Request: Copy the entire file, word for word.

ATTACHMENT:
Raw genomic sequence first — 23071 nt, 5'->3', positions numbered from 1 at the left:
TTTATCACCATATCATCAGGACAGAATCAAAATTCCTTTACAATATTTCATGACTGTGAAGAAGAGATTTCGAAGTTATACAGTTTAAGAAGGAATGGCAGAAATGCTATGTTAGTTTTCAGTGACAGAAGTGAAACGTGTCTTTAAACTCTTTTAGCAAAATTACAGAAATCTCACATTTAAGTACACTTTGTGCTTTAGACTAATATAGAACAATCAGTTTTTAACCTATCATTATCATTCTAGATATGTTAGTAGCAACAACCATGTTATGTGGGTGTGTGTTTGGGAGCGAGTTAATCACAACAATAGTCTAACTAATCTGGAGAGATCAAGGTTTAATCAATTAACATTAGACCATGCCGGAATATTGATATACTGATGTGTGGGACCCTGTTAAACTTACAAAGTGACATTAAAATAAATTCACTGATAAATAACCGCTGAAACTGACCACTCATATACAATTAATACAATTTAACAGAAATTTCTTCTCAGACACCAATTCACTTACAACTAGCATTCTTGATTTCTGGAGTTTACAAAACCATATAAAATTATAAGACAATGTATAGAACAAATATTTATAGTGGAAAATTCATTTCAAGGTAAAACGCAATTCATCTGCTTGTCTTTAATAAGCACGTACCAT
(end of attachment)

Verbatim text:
Raw genomic sequence first — 23071 nt, 5'->3', positions numbered from 1 at the left:
TTTATCACCATATCATCAGGACAGAATCAAAATTCCTTTACAATATTTCATGACTGTGAAGAAGAGATTTCGAAGTTATACAGTTTAAGAAGGAATGGCAGAAATGCTATGTTAGTTTTCAGTGACAGAAGTGAAACGTGTCTTTAAACTCTTTTAGCAAAATTACAGAAATCTCACATTTAAGTACACTTTGTGCTTTAGACTAATATAGAACAATCAGTTTTTAACCTATCATTATCATTCTAGATATGTTAGTAGCAACAACCATGTTATGTGGGTGTGTGTTTGGGAGCGAGTTAATCACAACAATAGTCTAACTAATCTGGAGAGATCAAGGTTTAATCAATTAACATTAGACCATGCCGGAATATTGATATACTGATGTGTGGGACCCTGTTAAACTTACAAAGTGACATTAAAATAAATTCACTGATAAATAACCGCTGAAACTGACCACTCATATACAATTAATACAATTTAACAGAAATTTCTTCTCAGACACCAATTCACTTACAACTAGCATTCTTGATTTCTGGAGTTTACAAAACCATATAAAATTATAAGACAATGTATAGAACAAATATTTATAGTGGAAAATTCATTTCAAGGTAAAACGCAATTCATCTGCTTGTCTTTAATAAGCACGTACCAT